When you hear the word “networking” what comes to mind?
Do you picture awkward meet-ups where everyone is passing out business cards?
What about sending manipulative, transactional messages to complete strangers online?
In my experience coaching people towards career acceleration, networking is almost a four-letter word.
Some look at leveraging relationships to get ahead as cheating. Or as somehow not “earning” your raises, promotions, or new job opportunities.
As usual, my intent is not to change anyone’s mind. You are free to walk away from this post seeing networking the same way that you do now.
I will not try to take your opinion away –– rather, I simply want to offer what my own experience has been, as something to consider.
First things first, this number speaks volumes:
24 of my 29 jobs came from some kind of connection.
Without those personal ties, I would never have been considered.
Bear in mind that these personal connections and referrals did not instantly get me hired.
In almost all cases –– even when someone put me into contention for a job –– I still had to interview and win people over myself.
When I got hired at Google I literally had to interview eleven times even though the guy who referred me was super well liked at the company.
My network opened doors, but I still had to walk through those doors and give a solid showing.
Not only that, none of these relationships came about in a sleazy or unnatural fashion.
Just the opposite –– like I talked about in What Does It Really Mean To Accelerate Your Career, I took advantage of the fact that I worked in cross-functional roles, and built real relationships with people throughout the companies where I worked.
“Okay, that’s cool, but what if I don’t work in a job like that?”
“How can I authentically create relationships from where I am right now?”
Well, there’s a whole process that I guide people through for building fresh connections in your network.
Today, though, I want to focus on tapping into the connections that are already close at hand.
Chances are, even if you don’t work in a cross-functional role at a Big Tech company, you HAVE a network already.
When I welcome a new client into our kCAP program, one of the first things we often do together is strategize on how to activate the network they don’t realize they have.
What do I mean by “the network they
don’t realize they have?”
- Past bosses
- Past co-workers
- Friends and family
- University professors and alumni
- Third-degree connections (i.e. people who the folks above know)
(Here’s an excellent New York Times article by Adam on the power of re-kindling dormant ties.)
No, not all of these people will be useful connections for a given target role, but you would be surprised how often a difference-making contact is sitting right under your nose.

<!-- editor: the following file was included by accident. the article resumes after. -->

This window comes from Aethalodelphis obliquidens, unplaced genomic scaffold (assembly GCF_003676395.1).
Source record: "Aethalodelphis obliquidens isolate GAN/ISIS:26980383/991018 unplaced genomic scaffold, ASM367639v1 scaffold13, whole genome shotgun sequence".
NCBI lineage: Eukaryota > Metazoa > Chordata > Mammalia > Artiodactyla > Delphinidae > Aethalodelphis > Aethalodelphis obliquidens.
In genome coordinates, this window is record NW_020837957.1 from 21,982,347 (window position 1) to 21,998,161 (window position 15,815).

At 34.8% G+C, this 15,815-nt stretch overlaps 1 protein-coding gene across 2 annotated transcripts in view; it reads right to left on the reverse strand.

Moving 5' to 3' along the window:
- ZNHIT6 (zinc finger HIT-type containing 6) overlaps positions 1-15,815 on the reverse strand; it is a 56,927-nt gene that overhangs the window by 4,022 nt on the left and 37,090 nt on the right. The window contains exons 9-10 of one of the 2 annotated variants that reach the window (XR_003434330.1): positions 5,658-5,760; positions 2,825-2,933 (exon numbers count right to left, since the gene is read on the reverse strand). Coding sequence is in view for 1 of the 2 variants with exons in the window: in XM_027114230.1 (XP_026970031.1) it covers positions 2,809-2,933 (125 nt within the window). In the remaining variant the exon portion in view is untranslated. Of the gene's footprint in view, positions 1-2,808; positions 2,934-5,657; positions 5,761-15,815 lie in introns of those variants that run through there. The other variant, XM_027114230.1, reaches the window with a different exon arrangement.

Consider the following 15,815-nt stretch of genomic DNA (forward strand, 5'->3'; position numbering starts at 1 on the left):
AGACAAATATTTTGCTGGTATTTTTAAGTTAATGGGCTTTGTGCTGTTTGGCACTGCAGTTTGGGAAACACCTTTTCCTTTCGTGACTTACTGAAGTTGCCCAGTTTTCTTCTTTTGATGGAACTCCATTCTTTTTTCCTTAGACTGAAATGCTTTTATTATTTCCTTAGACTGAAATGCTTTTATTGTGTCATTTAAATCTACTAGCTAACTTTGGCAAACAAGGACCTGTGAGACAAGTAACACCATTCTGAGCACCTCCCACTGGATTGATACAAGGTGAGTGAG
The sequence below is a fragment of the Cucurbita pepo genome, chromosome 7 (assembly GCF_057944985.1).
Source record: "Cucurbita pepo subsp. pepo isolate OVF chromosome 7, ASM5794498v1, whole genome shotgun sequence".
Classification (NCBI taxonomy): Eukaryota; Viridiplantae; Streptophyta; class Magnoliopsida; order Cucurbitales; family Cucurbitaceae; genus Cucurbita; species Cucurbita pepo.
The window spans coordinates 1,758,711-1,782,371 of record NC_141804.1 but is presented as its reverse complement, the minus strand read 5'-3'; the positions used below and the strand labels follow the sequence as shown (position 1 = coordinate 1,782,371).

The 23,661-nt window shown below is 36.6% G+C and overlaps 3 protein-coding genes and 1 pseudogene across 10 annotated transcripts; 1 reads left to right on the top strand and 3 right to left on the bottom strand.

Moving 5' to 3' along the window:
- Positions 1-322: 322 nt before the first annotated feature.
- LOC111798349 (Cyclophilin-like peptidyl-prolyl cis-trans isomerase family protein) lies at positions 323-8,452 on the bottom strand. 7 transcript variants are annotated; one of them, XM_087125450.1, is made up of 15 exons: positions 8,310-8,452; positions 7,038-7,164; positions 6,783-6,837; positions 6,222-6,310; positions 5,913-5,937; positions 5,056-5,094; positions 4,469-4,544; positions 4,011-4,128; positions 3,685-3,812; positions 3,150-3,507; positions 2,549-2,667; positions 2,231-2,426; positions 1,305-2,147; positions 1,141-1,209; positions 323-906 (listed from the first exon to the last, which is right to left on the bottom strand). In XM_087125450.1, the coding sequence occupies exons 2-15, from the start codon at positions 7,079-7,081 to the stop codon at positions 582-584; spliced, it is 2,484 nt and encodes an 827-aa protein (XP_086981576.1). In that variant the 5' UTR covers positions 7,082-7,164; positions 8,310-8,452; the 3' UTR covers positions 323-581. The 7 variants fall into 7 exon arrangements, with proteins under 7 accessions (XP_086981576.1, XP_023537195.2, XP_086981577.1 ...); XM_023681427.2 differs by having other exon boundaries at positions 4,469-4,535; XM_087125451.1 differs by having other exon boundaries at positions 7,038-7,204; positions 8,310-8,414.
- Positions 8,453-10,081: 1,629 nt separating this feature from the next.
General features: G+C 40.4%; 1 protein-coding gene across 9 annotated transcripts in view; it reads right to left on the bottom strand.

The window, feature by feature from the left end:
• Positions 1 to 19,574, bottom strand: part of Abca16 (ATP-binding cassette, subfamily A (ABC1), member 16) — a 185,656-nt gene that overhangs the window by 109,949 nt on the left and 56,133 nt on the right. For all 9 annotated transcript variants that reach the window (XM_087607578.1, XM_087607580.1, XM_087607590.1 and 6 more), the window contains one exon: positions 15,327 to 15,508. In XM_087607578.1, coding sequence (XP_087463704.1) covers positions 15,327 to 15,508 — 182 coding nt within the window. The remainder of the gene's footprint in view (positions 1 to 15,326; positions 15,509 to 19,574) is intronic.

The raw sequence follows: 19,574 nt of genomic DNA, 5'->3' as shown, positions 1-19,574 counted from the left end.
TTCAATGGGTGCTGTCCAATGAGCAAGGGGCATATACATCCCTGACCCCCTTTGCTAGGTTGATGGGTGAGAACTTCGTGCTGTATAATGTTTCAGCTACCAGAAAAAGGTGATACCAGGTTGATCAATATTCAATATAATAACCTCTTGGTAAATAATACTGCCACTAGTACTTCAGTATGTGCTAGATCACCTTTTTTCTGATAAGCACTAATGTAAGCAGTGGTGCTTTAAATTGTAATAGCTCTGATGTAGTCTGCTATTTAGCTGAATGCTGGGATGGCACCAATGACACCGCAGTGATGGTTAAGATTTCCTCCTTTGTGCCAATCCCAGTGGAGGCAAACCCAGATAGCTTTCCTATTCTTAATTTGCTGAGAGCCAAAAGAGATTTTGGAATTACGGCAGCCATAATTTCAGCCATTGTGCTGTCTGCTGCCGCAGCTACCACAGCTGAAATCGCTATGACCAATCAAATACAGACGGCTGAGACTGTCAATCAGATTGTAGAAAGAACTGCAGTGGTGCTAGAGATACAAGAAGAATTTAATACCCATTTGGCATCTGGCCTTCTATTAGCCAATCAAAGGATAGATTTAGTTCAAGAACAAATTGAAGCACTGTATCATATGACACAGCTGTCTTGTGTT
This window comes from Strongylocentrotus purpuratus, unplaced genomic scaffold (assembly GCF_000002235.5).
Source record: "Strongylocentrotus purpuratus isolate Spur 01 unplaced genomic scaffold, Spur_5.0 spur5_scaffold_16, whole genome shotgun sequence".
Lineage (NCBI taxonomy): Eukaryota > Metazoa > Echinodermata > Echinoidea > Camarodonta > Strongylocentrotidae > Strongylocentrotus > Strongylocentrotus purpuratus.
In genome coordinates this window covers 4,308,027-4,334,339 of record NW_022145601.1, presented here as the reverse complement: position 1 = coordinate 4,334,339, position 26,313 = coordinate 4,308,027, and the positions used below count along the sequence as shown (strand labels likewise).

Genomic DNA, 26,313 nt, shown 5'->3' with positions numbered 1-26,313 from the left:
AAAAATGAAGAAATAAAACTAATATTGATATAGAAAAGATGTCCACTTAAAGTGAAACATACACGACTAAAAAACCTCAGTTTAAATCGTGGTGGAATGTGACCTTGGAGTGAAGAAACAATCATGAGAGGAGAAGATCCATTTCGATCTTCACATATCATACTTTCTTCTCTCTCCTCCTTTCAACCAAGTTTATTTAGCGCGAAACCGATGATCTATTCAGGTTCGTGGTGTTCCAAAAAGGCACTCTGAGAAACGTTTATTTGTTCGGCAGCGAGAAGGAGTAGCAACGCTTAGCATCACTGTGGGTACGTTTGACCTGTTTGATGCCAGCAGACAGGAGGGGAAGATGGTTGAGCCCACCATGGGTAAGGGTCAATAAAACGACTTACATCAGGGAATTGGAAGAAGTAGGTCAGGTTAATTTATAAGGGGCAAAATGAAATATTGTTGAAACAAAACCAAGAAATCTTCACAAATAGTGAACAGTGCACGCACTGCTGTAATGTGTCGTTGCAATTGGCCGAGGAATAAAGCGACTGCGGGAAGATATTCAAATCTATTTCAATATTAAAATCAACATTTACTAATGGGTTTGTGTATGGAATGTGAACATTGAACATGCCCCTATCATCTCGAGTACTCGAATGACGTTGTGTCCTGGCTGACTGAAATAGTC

The person who referred me to Google was on my college buddy’s temple softball team.
Once you get clear on your target roles and companies, you can systematically evaluate your current contacts, and decide how to reach out to them in an advantageous way.
The key is to use finesse and a light touch rather than force and a spaghetti-against-the-wall strategy.
In other words: you don’t want to bulk email all these people on one thread asking “do any of you know someone at Google.”
Instead, you might make a list of 15 or 20 people initially, then send each of them a thoughtful email with a light ask.
For instance, let’s say you’re a Customer Success Manager who wants to get into product management.
You then remember that your boss from your last company has a product background.
You could email that old boss and say:
“Hi John, it’s been a while. I still think of the projects our team worked on whenever I read an article about [TOPIC HERE]. Hope you’re doing great. I’m actually looking at pivoting into product management, and was curious if I could pick your brain about the space. Would you be open to chatting sometime in the coming weeks?”
Now, maybe your ex-boss is open to that and maybe they aren’t –– you can’t control how any one person responds.
What you can control is whether you make the attempt to activate your network, by reaching out to as many people you know who might be able to help as possible.
This is why, in kCAP, one of the weekly actions I hold clients accountable to is reaching out to (at least) 30 people per week at your target companies.
What you find, as you do this, is that networking quickly becomes a numbers game, and you eventually have 2 or 3 conversations that catapult you towards your career acceleration target.
In fact, sometimes, the conversations you have can even change your target altogether.
You might start out thinking you want one kind of a job, only to discover that, actually, you’re not cut out for it, and the right role is something else entirely.